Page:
Import risk analysis
Risk analysis is the first stage in developing import health standards. Find out more about the import risk analysis process.
Risk analysis is a critical step
The main aim of an import risk analysis is to assess the biosecurity risks associated with importing goods or animals into New Zealand. An analysis must be:
- defensible – with conclusions based on facts that can be justified.
Biosecurity risks are usually pests and diseases we don’t want to get established in New Zealand because of the harm they might cause to our environment, agricultural production, or human health.
New Zealand is one of the leaders
New Zealand is among several countries leading the way in establishing import risk analysis procedures internationally.
Download amendments to the procedures [PDF, 24 KB]
Who to contact
If you have questions about import risk analysis or import health standards, email email@example.com.
Published risk analyses and submission reviews
You can download a copy of a published import risk analysis. Each risk analysis has a related document, which is a review of the submissions received.
Extra details about each document can be read by clicking on the '+' sign that appears on the same line as the document title.
Finding documents using the filter
The documents are filed in 14 categories, including live animals, plants and food. The categories will appear in the filter box when you select 'Show all subjects'. Choose from the list of categories displayed – or choose from the list of countries or topics (sub-categories). Alternatively:
- type in a keyword or part of a title in "Filter by title and/or summary"
- choose a date range.
This document presents a qualitative analysis of the risk posed by canine influenza virus subtype H3N8 (CIV H3N8) and canine influenza virus subtype H3N2 (CIV H3N2) in dogs and cats imported into New Zealand.
This risk analysis is consistent with the guidelines described in Biosecurity New Zealand Risk Analysis Procedures – Version 1 and in Chapter 2 of the Aquatic Animal Code 2016 of the World Organisation for Animal Health (hereafter referred to as the Code).
This import risk analysis examines the biosecurity risks associated with the international trade in non-viable crustaceans of freshwater or marine origin that are intended for human consumption. Crustaceans that are cultured or wild-caught for human consumption mainly belong to the order Decapoda (shrimps or prawns, lobsters and crabs) and to a lesser extent the order Euphausiacea (krill) and the order Stomatopoda (mantis shrimps). They may be imported into New Zealand chilled, frozen or processed.
This document is a qualitative analysis of the risk posed by Mycoplasma bovis (M. bovis) in bovine in-vivo derived and in-vitro produced embryos.
This risk analysis considers the biosecurity risks associated with the importation of captive hatched and reared, saltwater and freshwater Crocodilia from the European Union (for the purposes of this document referred to as the European Zone), and Malaysia, Singapore, Indonesia, Thailand, Papua New Guinea and northern Australia (collectively referred to as the ‘Malaysian Zone’).
This document is a qualitative analysis of the risk posed by bovine leukaemia virus (BLV), the causative agent of Enzootic bovine leukosis (EBL) and Campylobacter fetus subspecies venerealis (Cfv), the causative agent of bovine genital campylobacteriosis (BGC), in imported frozen bovine semen and in-vivo derived and in-vitro produced embryos.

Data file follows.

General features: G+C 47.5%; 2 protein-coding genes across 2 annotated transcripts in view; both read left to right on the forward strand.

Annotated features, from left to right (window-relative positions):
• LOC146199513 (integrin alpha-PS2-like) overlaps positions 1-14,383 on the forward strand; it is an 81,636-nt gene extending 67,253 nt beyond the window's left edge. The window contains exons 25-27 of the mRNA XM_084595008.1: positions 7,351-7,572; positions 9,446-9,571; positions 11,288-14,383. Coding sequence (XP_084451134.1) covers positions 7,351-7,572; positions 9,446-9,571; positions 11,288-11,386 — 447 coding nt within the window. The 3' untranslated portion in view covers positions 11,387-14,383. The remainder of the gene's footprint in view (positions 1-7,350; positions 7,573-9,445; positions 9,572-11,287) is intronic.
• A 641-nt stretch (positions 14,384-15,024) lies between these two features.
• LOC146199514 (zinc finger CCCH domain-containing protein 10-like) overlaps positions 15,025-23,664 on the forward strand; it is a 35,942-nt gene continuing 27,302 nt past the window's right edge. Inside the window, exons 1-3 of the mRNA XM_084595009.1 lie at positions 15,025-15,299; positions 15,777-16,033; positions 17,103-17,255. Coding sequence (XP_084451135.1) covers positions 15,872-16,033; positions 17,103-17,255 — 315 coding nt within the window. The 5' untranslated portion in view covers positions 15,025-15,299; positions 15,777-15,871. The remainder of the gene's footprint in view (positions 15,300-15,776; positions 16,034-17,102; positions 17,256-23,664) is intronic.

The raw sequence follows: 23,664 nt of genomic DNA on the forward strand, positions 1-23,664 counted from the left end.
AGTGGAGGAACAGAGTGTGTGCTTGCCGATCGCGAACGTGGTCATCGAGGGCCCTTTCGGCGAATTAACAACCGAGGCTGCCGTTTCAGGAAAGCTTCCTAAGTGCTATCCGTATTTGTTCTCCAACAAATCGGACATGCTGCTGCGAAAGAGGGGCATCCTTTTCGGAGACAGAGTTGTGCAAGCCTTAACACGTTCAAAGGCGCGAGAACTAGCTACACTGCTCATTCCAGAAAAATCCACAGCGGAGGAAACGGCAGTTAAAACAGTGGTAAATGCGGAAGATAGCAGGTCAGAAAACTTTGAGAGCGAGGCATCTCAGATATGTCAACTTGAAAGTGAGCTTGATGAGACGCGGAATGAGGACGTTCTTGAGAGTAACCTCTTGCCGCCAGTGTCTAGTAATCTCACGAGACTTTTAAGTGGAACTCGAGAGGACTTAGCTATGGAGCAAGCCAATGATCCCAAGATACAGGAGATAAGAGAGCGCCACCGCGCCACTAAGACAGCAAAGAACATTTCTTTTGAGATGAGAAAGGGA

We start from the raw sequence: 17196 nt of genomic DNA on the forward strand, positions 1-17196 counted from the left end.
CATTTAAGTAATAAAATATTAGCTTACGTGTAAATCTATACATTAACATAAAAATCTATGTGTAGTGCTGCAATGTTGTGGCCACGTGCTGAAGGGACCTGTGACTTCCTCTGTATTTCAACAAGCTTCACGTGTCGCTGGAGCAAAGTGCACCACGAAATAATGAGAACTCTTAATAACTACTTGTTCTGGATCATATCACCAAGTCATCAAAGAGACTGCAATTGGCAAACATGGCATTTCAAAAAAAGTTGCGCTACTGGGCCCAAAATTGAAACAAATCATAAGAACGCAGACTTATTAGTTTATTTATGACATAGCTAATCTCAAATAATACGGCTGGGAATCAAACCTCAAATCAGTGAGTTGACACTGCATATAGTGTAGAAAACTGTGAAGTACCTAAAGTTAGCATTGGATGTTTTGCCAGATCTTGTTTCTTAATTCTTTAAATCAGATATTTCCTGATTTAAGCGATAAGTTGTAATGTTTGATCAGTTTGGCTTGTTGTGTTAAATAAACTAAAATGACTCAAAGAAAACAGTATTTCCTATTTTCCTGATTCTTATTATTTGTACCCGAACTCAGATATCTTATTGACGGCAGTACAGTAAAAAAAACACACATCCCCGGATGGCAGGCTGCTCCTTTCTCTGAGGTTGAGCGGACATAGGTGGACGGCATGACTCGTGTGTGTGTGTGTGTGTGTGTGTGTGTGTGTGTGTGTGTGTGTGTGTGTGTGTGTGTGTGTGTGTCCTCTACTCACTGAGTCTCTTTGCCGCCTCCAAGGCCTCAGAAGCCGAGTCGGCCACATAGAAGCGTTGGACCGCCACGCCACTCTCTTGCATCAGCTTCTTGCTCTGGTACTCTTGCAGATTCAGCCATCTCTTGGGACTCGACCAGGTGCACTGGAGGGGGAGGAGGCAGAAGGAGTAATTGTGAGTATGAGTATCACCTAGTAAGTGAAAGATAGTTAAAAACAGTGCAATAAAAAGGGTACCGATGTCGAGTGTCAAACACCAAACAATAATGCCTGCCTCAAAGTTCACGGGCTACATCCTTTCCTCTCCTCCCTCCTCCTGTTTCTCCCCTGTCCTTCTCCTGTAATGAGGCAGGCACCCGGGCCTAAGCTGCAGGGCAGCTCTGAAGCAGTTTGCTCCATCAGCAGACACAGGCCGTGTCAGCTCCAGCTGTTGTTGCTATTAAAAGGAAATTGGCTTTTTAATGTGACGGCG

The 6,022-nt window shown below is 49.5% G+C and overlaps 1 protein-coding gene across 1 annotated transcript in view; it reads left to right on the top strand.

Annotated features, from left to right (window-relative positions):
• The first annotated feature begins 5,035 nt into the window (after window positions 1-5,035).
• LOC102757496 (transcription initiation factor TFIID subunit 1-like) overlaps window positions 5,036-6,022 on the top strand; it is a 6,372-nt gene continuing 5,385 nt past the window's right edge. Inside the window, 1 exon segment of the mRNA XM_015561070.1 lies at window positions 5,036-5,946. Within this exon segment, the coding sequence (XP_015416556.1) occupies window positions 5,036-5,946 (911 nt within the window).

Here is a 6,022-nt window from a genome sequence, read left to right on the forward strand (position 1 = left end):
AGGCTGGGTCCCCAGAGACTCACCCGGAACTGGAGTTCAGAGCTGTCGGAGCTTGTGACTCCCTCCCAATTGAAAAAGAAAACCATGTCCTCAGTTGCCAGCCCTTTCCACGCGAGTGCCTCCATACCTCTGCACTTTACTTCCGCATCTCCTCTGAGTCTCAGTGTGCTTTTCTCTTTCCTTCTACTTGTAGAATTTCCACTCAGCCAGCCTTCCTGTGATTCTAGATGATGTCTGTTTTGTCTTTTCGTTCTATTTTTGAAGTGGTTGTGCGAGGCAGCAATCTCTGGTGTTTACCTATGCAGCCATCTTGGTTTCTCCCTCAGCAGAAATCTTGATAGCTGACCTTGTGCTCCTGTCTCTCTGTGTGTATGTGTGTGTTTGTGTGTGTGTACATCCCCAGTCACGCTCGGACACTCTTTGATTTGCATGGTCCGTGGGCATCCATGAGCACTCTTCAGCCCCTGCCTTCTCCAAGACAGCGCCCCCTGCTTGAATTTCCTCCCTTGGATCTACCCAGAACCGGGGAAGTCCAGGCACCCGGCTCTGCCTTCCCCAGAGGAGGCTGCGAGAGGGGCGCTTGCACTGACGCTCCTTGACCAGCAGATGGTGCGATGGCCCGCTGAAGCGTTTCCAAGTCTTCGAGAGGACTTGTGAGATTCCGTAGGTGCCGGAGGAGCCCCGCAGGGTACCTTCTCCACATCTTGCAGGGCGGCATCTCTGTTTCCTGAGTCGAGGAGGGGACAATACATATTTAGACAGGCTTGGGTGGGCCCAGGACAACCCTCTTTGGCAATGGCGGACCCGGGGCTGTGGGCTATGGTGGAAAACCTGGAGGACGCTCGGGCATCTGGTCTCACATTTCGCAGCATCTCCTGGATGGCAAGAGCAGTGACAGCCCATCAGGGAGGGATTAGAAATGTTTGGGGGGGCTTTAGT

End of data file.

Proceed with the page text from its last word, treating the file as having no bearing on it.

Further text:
This qualitative risk analysis examines the biosecurity risks associated with the importation of bee products derived from honey bees (Apis mellifera). These risks were previously examined in 2004 (MAF 2004). However, recognising technical advances, reports of newly identified pathogens of honey bees and changes to the OIE Terrestrial Animal Health Code over the intervening 11 year period, a supplementary biosecurity import risk analysis has been requested.
This risk analysis has been developed in order to support the Australasian Species Management Programmes managed by the Australasian Regional Association of Zoological Parks and Aquaria (ARAZPA) members in New Zealand. Captive breeding within Australasia has been successful, and in order to sustainably manage the population it is necessary to transfer animals between Australia and New Zealand. This will enable genetic diversity to be maintained, birth/sex ratios and social structures to be managed; and therefore ensure that the breeding programmes can successfully continue.
• Estimates the level of efficacy required for a treatment for BMSB on any given pathway based on the propagule pressure from BMSB and the likely volume of imports;
• Describes the level of efficacy provided by published or reported treatment research;
• Provides information to enable lab-determined treatment schedules to be converted into operational schedules;
• Provides background/references on the effect of the treatments on other pests to illustrate relativity to BMSB.
- Recall Hazard/Risk Analysis Form [DOCX, 67 KB]
Rapid Risk Assessment: Pasteurised eggs: Addendum to 2008 Import Risk Analysis
A request was received from Indonesia to allow the importation of fresh salacca fruit into New Zealand. A risk analysis had already been completed by the Australian Department of Agriculture (DoA) for the importation of salacca fruit from Indonesia to Australia. This was used as a starting point for the New Zealand risk analysis. Three genera of mealybugs and two species of fungi were found to be non-negligible risks to New Zealand from this pathway, so additional measures may be warranted.
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